There is a time limit for publishing this notice. Rule 5.6(2) of the Rules says:
A notice … under paragraph 465A(1)(c) of the Corporations Act, of an application for a company to be wound up must be published:
(a) at least 3 days after the originating process is served on the company; and
(b) at least 7 days before the date fixed for the hearing of the application.
So, you have a window of between three (3) days after the originating processed is served, to seven (7) days before the return date for the hearing of the application to publish this notice.
There is also a fee with ASIC for publishing this notice.
Once you have published this notice of the insolvency notices website, you will have to draft and file an affidavit proving that you have published the notice, in the required form, including the required information, within the required time.
Draft, annex the evidence, and file in the winding up application.
Hearing and Obtaining your Winding Up Order
That is basically all of the documents that need to be filed.
Unless the debtor company intends to oppose the winding up order being made, you will likely get your winding up order, ordering the debtor company into liquidation.
The hearing itself is really just a formality. All of the work required to be done has been done in the various documents filed in the Court.
What are the Consequences of a Winding Up Order
The liquidator will take control of the company and administer the process of insolvency.
The liquidator will investigate the affairs of the debtor company, report offences to ASIC and shareholders, and bring the company to an end.
The aim is to realise any assets of the company, void any voidable transactions, and attempt to distribute funds to creditors in order of priority.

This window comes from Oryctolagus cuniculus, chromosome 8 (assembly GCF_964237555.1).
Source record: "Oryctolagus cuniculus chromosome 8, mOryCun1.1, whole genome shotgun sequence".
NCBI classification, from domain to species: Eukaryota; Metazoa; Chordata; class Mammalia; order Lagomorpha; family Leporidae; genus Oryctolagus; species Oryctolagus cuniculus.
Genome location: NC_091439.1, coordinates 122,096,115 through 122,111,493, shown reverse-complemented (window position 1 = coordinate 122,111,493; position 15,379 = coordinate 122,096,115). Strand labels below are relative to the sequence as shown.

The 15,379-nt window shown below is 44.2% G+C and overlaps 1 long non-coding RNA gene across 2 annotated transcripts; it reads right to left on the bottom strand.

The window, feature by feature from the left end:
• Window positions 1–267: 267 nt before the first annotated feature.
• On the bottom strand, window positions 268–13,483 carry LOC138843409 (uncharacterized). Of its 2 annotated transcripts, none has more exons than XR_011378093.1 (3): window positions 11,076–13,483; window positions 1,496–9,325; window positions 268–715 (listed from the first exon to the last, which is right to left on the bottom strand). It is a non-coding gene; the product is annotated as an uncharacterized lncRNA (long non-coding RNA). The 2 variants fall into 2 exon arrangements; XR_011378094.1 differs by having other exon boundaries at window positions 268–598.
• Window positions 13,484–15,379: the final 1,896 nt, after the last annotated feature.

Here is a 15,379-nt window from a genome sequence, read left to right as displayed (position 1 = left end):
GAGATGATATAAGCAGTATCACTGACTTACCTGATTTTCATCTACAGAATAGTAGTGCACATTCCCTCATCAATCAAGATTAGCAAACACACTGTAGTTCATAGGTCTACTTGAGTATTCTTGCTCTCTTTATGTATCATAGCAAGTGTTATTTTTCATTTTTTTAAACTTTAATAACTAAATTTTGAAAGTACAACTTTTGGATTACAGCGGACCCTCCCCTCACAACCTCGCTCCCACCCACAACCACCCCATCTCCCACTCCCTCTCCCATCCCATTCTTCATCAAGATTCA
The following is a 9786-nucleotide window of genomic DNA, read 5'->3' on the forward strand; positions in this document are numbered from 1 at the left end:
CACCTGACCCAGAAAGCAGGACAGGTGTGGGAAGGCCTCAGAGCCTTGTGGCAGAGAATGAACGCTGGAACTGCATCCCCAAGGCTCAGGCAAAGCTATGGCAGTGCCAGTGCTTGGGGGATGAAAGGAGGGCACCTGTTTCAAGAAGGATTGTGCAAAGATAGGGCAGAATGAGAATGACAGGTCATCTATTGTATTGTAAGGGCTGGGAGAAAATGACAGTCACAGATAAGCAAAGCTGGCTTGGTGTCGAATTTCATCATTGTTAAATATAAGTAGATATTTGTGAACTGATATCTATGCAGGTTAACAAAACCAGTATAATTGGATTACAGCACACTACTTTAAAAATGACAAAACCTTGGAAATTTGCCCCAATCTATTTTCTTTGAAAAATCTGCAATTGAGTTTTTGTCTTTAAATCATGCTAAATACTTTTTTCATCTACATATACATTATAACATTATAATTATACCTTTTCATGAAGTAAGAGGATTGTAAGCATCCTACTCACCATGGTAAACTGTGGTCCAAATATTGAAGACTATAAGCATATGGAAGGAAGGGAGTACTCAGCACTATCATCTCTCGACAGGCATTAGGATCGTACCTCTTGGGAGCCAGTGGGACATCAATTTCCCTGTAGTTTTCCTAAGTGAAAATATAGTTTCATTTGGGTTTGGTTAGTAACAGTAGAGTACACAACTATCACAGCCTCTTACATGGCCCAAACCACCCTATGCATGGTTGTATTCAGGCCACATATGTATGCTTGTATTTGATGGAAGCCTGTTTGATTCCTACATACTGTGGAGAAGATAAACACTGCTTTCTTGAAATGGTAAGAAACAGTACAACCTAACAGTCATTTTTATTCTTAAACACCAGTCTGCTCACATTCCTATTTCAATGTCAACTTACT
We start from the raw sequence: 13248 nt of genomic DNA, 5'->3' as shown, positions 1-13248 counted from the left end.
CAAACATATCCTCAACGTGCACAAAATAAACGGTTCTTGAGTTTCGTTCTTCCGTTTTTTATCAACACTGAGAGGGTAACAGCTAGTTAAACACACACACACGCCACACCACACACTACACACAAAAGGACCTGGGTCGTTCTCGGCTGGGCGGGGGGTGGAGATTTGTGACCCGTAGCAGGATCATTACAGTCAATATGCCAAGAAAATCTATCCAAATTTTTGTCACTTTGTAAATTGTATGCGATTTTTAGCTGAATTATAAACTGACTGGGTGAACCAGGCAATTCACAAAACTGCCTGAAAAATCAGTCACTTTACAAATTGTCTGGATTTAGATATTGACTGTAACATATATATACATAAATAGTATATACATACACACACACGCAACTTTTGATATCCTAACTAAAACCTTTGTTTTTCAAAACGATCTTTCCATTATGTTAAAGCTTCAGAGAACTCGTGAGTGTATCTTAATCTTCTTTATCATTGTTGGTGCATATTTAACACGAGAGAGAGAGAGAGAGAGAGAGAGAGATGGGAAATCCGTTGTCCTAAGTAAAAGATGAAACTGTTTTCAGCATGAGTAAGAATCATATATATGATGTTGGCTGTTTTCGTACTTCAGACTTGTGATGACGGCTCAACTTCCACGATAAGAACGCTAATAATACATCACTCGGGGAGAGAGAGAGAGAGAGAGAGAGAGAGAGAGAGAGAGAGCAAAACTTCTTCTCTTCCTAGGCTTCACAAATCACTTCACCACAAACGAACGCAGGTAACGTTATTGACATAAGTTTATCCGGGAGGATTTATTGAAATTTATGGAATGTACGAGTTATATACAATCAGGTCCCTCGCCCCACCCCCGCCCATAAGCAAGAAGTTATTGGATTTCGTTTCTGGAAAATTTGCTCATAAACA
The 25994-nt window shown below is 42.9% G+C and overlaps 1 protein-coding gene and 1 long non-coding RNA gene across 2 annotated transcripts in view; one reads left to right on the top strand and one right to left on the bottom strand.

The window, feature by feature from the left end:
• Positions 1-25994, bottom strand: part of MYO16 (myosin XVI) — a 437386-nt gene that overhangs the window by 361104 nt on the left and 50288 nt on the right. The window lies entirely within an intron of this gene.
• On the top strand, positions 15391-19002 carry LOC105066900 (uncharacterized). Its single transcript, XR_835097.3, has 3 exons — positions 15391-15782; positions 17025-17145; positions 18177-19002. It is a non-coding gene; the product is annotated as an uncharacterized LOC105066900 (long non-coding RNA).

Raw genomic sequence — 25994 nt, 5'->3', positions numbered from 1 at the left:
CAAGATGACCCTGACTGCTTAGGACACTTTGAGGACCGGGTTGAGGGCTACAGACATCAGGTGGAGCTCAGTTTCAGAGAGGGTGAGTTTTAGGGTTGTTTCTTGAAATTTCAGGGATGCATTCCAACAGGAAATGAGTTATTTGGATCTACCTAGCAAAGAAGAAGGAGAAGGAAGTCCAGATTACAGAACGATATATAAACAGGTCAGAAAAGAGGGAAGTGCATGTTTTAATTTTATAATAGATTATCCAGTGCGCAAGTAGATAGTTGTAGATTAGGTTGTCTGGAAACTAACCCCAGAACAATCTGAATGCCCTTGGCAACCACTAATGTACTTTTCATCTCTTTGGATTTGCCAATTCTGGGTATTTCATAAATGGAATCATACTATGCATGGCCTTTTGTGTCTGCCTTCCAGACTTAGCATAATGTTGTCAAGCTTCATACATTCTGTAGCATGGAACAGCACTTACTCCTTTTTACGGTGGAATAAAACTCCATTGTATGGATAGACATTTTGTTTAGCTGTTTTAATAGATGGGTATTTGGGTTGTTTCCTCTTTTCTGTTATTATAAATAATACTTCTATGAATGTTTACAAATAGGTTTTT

This is the way that payments (if any) can be made to a creditor.
Frequently Asked Questions – Winding Up
How to stop a winding up application?
If a debtor company wants to oppose a winding up application, then it will need to file and serve a notice of appearance and/or a notice giving the alleged grounds of opposition.
One of the main grounds for opposition to a winding up order being made is that the debtor company is actually solvent. The debtor company will need to prove solvency.
Another way to stop a winding up application is to pay the debt and legal costs.
What is a notice of application for winding up order?
As above, the notice of application for winding up is the ASIC Form 519.
You must complete this form and email it to ASIC before 10:30am on the next business day after filing the winding up application.
The email address is email@example.com.
What happens after a winding up order is granted?
The company goes into liquidation, a liquidator is appointed, and the company is brought to an end.
The liquidator also tried to realise all of the assets of the company to pay company creditors.
How much does it cost to issue a winding up order?
It is quite expensive. We have an article about the cost of insolvency.
The filing fees and legal fees can cost around $10,000.00, but if successful, then the costs of the winding up application can be paid from the liquidation.
What is a statutory demand for payment?
A statutory demand is a demand for payment pursuant to the Corporations Act.
Non-compliance with a creditor’s statutory demand raises the legal presumption of insolvency.
This presumption, if not rebutted, forms the basis of the winding up order.
What are the types of winding up?
There are court appointed winding up orders – as per this article.
There are also creditors’ voluntary liquidation, and members’ voluntary liquidation.
A creditors’ voluntary liquidation happens when the members of the company resolve to appoint a liquidator because the company is insolvent, or likely to become insolvent.
A members’ voluntary liquidation occurs when the members of the company resolve to appoint a liquidator to bring a solvent company to an end.
How long does liquidation process take?
It depends on a number of different factors. But a general rule-of-thumb is somewhere between 12 to 18 months.
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OR CALL: 1300 545 133 FOR A PHONE CONSULTATION